Herbie Hancock, Royal Festival Hall, London

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Jazz's highest-profile keyboardist says he is interested in projects that could be "events, not just records". The flagship night of this year's London Jazz Festival certainly lives up to that hope, as Herbie Hancock ignores recent albums and unleashes his most vibrant group for years.

A long Sixties stint with Miles Davis gives Hancock leeway to wallow in the commercialism usually decried by purists. His solo output has ranged from the lounge standard "Watermelon Man" through the fusionist Headhunters to the electro hit "Rockit". After the tedious Possibilities album that saw him collaborate with Christina Aguilera and Damien Rice, he restored his reputation with 2007's Grammy-winning set of lush Joni Mitchell covers – yet tonight is all about his new sextet.

They set about the star name's back catalogue with compelling intensity. Headhunters-era "Actual Proof" clips along, while the earlier "Speak Like a Child" comes with adolescent fury. Hancock shakes off his 68 years, firing off arpeggios with force, speed and precision. Harmonica player Gregoire Maret and trumpeter Terence Blanchard, composer of most of Spike Lee's soundtracks, play with near abandon, their solos building up to extreme feats of lung-busting that leave the latter, at least, visibly spent. Beninese guitarist Lionel Loueke brings a touch of exoticism, and not just with his bright orange attire. The group play his composition "Seven Teens" – bars, not years, Hancock explains, making this a demanding feat. All handle its density with aplomb, especially drummer Kendrick Scott, who adds his own Afrobeat touches.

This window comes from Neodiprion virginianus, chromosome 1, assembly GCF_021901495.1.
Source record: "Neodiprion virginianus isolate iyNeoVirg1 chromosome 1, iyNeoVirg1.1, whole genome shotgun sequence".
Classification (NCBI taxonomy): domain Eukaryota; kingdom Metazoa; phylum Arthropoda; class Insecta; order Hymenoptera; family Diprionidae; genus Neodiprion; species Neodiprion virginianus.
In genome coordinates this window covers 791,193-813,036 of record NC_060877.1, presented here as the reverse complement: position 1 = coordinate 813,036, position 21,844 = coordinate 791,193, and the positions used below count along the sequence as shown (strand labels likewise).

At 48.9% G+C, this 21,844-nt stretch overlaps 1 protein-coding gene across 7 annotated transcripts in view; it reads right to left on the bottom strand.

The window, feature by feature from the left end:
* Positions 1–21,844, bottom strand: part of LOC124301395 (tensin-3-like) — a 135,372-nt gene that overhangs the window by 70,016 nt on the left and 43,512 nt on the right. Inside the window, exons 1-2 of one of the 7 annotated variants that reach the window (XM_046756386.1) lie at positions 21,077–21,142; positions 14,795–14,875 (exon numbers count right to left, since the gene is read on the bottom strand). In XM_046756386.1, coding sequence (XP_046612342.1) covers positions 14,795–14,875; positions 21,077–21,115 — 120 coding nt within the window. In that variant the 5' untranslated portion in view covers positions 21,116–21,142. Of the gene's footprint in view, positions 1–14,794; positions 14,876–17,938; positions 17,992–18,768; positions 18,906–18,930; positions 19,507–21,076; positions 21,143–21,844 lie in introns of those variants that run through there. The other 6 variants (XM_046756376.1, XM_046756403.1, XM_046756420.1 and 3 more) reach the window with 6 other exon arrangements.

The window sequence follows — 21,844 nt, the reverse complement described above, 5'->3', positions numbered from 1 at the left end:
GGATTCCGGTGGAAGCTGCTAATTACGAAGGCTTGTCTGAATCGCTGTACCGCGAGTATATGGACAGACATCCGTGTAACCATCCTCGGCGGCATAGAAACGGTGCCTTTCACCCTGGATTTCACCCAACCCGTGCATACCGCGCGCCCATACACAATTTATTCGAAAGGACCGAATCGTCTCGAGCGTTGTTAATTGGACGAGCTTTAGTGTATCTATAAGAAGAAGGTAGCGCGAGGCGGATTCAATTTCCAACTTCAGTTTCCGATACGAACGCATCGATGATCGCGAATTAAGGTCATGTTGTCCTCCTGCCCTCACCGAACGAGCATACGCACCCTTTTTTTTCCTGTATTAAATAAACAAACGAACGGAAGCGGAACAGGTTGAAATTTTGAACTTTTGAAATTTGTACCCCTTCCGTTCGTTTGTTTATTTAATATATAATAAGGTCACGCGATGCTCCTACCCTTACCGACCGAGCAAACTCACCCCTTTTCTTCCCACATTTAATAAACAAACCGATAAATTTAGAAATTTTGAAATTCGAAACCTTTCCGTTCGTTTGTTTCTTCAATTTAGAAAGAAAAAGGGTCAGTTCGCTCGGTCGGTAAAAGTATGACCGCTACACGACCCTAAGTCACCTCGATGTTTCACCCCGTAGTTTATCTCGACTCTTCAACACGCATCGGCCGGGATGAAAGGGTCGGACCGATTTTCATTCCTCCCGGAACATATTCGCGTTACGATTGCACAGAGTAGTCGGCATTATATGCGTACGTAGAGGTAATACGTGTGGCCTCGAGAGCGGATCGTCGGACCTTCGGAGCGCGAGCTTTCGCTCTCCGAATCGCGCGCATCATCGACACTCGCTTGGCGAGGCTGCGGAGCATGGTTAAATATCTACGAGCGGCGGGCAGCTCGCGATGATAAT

Not even his restless invention can save the doldrums of "V", a number by fellow Davis acolyte Wayne Shorter that Hancock explains stands for visitors, which judging from its 2001: A Space Odyssey-style fanfare means from another world. The band lose direction during its spacey excursion. Yet over three hours, the pace rarely lessens.

Finally comes the party piece. Hancock shoulders a strapped-on keyboard for Headhunters' calling card "Chameleon", to duel with each bandmate in turn, applying different sounds, from guitar to human voice. Such a tactic brings light relief – he often plays this for laughs – but the white instrument and cheesy effects remain stubbornly dated, like an embarrassing uncle's dance at a wedding. The same, though, cannot be said of the rest of his set. As he pushes 70, Hancock remains full of surprises. Touring to 20 November